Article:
Some manufacturers may also recommend that you fully charge your battery, then completely drain it once a month. This is typically done to recalibrate the device’s internal counter, which is used when estimating how much power you have left. But don’t do it more often than necessary as this doesn't add capacity.

3. Don't blow your cool. Your device is designed to perform well in a wide range of ambient temperatures, with 62°– 72° F (16°– 22° C) as the Goldilocks zone. It’s especially important to avoid exposing your device to ambient temperatures higher than 95° F (35° C), which can permanently damage battery capacity. Even leaving a battery in a hot environment—like in the sun or a hot car—can damage it irreversibly. That is, your battery won’t power your device as long on a given charge. Charging the device in high ambient temperatures can damage it further. Power Management software may limit charging above 80% when the recommended battery temperatures are exceeded.

Charging batteries inside certain styles of cases may generate excess heat which can affect battery capacity. If you notice that your device gets hot when you charge it, keep it as well ventilated as possible—good advice to follow as a rule.

Heat is the natural enemy of lithium ion batteries. Even at room temperature, one year of use can permanently reduce your battery’s capacity by as much as 20 percent – and something like a laptop will run much warmer than room temperature. If you’re going to put a laptop through an extended period of heavy use, a good suggestion is to plug it in and remove the battery, storing it separately from your laptop in a cooler location. Whether your battery can be removed or not, You may want to invest in a cooling pad. It’ll put an extra fan or two underneath your laptop to suck excess heat way.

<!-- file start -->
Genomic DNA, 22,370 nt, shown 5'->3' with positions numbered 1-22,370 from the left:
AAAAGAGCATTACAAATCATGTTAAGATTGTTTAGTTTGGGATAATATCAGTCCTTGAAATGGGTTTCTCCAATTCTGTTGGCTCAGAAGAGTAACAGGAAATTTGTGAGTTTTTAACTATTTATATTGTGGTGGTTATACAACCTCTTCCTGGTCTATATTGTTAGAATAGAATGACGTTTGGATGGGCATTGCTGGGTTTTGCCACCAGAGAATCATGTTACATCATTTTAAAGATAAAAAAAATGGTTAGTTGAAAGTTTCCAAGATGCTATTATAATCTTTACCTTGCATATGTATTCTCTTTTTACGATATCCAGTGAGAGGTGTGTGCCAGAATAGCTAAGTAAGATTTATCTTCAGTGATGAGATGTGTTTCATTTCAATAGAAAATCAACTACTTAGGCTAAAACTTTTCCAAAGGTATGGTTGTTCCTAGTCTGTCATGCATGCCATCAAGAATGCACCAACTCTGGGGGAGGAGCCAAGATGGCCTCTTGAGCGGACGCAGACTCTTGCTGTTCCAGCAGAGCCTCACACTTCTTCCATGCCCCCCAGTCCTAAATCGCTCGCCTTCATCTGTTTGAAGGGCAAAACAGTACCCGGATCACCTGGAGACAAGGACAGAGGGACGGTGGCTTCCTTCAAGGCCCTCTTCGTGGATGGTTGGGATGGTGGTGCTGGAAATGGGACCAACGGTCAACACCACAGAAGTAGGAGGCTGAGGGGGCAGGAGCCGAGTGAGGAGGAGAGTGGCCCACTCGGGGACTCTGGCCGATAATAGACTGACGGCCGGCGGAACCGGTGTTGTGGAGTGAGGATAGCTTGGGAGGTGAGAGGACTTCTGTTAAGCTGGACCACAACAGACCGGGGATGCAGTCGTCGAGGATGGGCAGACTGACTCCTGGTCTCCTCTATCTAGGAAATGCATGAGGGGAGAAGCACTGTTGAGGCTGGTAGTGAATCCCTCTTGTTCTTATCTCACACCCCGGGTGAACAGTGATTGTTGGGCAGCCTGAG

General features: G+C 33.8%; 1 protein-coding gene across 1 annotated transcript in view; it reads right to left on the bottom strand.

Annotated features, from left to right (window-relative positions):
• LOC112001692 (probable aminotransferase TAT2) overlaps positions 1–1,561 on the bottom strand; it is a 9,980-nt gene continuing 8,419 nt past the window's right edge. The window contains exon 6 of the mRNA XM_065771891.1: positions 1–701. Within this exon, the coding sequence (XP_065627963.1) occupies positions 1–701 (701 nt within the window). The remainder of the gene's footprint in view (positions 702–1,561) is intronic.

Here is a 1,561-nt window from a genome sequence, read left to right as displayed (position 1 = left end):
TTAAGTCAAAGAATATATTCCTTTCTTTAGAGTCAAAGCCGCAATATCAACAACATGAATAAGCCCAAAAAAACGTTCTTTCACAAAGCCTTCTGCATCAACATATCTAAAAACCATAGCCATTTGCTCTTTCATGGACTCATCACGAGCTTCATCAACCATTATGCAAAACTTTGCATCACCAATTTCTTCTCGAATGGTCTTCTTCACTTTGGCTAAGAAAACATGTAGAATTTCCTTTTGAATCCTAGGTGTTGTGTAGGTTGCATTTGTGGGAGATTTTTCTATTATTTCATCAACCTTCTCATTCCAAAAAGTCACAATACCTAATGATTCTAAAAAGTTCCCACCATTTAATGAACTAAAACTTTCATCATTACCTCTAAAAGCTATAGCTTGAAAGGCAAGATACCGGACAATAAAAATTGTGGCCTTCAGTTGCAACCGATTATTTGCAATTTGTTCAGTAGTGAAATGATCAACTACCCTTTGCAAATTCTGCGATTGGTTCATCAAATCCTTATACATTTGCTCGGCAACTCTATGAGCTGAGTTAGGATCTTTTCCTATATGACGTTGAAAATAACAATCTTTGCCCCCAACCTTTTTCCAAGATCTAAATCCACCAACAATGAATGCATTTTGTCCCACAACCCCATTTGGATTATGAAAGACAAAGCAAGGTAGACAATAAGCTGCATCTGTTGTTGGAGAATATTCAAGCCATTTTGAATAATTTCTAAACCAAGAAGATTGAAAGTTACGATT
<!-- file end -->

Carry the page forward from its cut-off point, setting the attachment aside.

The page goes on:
When using your device in a very cold environment, you may notice a decrease in battery life, but this condition is only temporary. Once the battery’s temperature returns to its normal operating range, its performance will return to normal as well.

4. Long-term storage—removable battery If you’ve got an extra battery that you rarely use, or have decided to run your laptop off its charger and store your battery somewhere else until needed, many manufacturers recommend keeping it in a refrigerator with a 50-percent charge.

The refrigerator is a nice, cool place – ideal for long-term battery storage. But don’t put it in the freezer. Anything below freezing is too cold and will hasten your battery’s demise.

Two key factors will affect the overall health of your battery: the environmental temperature and the percentage of charge on the battery when it’s powered down for storage.

If you plan to store your device for longer than six months, charge it to 50% every six months.

Depending on how long you store your device, it may be in a low-battery state when you remove it from long-term storage. After it’s removed from storage, it may require 20 minutes of charging with the original adapter before you can use it.

Good luck.

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  • Your point 2 is a bad idea. The ideal is to charge it to between 50 and 60% and unplug it. As Lithium batteries dont suffer from memory effects, running them down to 10% is likely to do harm without benefit. You should also mention temperature here - a low temperature can significantly slow the wear of a battery in storage. – davidgo Feb 7 at 23:29
  • @davidgo Thank you. Please note I posted "by 10%" not "to 10%." The two are very different. – Stan Feb 13 at 16:05